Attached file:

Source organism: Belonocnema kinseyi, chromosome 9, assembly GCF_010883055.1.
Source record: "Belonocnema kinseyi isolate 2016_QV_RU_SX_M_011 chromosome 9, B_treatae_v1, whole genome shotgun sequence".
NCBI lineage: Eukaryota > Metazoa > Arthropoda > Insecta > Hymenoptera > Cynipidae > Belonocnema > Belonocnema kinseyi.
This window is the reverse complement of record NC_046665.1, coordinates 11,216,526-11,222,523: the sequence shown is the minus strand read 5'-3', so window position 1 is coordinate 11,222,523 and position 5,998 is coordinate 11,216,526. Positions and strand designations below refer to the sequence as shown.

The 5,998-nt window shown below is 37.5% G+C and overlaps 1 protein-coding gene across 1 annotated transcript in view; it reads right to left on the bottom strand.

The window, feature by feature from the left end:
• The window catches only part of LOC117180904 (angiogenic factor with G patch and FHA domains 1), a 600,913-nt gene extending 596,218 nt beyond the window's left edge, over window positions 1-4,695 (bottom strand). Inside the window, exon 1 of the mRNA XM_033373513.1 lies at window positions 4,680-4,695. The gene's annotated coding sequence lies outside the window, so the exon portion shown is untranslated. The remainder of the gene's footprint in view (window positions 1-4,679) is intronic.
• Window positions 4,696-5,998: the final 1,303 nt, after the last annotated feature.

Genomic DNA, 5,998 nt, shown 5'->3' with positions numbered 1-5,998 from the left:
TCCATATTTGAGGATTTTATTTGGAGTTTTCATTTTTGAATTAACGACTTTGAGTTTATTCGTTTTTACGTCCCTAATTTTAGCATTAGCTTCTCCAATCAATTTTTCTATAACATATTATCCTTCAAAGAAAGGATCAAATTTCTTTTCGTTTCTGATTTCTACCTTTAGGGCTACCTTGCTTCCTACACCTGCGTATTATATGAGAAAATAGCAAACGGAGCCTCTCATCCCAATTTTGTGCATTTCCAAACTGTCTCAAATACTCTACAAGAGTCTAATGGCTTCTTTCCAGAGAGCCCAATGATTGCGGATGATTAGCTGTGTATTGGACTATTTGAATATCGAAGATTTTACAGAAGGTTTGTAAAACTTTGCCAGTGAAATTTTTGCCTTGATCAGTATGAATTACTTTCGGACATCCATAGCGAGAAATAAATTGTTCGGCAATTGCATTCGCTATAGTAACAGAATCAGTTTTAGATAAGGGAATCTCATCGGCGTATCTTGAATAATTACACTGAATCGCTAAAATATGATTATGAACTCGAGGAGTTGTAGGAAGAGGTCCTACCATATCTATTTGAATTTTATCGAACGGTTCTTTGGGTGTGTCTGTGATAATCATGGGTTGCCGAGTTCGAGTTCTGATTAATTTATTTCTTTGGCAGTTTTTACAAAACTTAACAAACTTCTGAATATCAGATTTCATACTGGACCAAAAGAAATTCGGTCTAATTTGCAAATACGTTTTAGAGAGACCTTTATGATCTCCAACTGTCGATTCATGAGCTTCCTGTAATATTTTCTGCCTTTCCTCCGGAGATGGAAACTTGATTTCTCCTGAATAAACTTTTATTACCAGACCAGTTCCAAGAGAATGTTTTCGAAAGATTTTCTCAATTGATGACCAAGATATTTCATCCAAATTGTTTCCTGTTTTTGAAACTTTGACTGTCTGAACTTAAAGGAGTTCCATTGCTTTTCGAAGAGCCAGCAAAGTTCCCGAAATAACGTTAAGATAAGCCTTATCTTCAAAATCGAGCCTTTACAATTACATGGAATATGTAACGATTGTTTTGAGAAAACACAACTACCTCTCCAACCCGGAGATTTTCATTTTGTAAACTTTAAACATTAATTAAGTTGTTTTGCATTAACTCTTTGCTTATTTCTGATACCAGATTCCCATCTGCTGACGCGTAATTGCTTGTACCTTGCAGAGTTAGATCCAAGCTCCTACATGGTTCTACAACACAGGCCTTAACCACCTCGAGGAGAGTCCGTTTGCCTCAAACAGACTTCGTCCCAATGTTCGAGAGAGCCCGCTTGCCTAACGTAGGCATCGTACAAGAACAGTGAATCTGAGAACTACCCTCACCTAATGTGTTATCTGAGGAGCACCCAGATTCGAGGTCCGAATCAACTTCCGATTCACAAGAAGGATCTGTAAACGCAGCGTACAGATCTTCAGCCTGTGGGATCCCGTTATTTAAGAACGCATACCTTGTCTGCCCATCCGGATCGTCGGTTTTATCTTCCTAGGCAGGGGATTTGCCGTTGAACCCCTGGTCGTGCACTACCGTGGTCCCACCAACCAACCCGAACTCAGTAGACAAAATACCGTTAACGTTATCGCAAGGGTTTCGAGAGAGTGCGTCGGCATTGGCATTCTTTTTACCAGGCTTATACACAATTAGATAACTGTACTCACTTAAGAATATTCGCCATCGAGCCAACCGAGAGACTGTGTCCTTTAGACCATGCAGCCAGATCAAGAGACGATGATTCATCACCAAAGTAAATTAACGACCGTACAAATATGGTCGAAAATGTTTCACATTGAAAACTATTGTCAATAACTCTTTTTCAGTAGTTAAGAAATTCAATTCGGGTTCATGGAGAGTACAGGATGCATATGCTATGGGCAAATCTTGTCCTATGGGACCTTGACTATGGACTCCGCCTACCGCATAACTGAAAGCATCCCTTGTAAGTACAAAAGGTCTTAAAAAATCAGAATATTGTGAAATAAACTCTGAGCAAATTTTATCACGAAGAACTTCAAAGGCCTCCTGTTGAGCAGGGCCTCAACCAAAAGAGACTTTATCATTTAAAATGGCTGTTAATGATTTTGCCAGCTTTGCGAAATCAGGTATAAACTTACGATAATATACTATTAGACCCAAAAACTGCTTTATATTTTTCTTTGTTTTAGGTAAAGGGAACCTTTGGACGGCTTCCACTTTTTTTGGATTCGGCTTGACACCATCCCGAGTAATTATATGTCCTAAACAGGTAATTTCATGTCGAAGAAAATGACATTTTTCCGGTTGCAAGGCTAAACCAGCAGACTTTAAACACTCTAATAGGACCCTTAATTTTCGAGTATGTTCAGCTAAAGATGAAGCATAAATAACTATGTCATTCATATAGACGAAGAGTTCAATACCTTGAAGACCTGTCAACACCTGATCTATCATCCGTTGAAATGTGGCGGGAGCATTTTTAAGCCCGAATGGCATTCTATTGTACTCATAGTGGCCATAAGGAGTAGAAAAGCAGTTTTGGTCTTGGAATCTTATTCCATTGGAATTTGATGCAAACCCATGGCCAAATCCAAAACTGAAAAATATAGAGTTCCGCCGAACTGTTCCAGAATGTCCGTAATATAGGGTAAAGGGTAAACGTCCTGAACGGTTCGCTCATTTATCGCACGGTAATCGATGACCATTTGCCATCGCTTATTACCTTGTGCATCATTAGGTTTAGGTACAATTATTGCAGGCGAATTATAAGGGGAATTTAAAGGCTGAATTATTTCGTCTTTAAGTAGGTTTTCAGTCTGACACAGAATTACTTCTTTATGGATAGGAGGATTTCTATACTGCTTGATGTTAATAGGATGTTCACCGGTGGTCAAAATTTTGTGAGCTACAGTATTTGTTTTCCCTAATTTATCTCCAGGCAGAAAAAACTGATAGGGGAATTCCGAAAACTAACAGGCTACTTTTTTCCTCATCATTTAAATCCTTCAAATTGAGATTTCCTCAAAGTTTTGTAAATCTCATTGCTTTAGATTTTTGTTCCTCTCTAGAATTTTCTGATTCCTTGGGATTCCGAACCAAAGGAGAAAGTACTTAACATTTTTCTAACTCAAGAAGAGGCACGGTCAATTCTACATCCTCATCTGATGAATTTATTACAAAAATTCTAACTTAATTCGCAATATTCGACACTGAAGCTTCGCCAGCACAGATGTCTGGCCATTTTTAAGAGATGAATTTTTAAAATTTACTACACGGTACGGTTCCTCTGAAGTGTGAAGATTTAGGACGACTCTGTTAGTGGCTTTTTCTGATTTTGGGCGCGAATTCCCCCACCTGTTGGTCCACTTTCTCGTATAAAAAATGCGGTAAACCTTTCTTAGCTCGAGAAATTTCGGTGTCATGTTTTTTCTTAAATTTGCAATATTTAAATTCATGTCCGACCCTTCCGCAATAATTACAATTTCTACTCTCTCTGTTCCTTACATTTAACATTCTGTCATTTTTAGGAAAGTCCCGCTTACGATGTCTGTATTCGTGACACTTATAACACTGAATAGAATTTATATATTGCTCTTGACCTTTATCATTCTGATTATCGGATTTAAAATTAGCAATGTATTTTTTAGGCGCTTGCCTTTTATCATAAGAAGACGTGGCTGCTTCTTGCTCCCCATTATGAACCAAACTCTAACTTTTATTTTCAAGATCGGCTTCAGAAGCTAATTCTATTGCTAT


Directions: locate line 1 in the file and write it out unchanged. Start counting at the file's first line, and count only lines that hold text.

Source organism: Belonocnema kinseyi, chromosome 9, assembly GCF_010883055.1.